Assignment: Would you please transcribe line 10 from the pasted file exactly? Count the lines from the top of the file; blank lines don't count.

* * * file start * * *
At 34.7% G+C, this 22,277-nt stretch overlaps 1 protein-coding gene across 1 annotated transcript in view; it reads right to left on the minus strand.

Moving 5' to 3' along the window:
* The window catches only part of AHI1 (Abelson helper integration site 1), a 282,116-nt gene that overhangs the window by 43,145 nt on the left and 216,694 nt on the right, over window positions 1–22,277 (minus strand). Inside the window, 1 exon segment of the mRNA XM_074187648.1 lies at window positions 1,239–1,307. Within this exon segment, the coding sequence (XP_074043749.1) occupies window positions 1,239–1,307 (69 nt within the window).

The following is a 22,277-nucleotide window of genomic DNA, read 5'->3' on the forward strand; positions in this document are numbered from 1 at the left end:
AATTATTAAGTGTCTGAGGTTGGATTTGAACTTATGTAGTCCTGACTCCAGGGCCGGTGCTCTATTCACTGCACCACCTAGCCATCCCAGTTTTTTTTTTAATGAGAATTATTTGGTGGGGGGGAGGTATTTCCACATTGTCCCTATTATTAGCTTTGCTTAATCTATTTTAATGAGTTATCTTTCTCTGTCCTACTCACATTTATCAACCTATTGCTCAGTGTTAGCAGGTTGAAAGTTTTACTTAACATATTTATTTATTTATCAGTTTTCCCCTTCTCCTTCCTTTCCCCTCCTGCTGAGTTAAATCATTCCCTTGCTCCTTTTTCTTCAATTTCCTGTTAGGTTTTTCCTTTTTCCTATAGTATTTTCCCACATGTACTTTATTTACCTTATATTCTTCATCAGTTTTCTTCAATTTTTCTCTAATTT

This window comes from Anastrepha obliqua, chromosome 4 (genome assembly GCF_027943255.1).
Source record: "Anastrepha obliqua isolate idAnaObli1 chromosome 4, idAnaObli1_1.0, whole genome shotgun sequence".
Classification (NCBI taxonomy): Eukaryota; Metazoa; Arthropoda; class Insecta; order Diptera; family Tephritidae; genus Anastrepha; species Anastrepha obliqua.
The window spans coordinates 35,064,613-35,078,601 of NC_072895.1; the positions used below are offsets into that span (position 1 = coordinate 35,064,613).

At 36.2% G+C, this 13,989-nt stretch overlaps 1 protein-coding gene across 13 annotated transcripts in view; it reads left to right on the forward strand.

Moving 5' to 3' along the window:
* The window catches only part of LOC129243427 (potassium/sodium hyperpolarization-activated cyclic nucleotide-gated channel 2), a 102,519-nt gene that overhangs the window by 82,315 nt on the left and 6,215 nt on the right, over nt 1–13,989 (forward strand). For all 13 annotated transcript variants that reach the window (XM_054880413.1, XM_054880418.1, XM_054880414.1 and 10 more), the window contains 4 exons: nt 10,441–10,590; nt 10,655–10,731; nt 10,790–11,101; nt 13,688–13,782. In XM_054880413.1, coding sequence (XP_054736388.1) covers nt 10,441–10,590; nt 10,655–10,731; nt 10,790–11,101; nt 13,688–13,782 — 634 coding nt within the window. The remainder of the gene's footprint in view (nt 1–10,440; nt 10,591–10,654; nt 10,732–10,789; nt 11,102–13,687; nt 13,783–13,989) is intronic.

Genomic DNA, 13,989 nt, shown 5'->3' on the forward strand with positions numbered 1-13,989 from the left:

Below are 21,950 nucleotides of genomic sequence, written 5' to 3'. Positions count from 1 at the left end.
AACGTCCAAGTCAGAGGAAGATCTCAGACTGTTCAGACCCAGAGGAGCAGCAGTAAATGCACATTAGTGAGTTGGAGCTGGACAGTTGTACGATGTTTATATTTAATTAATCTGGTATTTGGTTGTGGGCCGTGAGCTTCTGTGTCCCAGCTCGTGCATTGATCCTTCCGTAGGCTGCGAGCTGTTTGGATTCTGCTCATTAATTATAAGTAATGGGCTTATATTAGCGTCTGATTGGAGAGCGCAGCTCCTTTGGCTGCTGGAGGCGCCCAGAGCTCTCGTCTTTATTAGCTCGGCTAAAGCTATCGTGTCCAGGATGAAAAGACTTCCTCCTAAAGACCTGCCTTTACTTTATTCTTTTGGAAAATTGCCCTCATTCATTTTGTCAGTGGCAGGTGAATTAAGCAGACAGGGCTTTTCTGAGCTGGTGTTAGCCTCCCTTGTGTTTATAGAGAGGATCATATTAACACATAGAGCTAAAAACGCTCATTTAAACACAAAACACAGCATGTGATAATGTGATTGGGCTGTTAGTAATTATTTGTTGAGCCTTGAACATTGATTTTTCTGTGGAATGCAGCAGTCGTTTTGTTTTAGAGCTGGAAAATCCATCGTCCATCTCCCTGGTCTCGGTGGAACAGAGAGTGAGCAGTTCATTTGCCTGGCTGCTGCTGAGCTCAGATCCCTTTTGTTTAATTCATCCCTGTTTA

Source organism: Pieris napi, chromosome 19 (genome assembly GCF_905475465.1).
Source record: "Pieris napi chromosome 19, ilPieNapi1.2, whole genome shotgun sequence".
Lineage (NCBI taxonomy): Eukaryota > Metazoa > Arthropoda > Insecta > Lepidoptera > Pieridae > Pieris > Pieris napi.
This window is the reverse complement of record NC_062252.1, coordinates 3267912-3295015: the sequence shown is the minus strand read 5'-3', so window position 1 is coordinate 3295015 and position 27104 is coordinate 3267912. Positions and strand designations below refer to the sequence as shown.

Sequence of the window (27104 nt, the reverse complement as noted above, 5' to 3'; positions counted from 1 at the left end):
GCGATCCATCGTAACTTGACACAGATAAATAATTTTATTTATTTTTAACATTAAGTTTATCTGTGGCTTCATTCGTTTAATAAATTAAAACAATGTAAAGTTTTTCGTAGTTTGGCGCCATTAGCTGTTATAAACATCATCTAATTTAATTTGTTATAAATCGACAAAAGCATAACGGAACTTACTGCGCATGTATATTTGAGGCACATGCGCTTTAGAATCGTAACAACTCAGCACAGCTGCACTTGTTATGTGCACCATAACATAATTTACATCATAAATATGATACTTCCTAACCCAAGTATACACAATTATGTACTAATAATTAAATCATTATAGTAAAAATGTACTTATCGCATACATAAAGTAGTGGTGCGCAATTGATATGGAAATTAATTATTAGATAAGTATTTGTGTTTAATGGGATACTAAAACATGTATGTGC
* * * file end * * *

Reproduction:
At 36.2% G+C, this 13,989-nt stretch overlaps 1 protein-coding gene across 13 annotated transcripts in view; it reads left to right on the forward strand.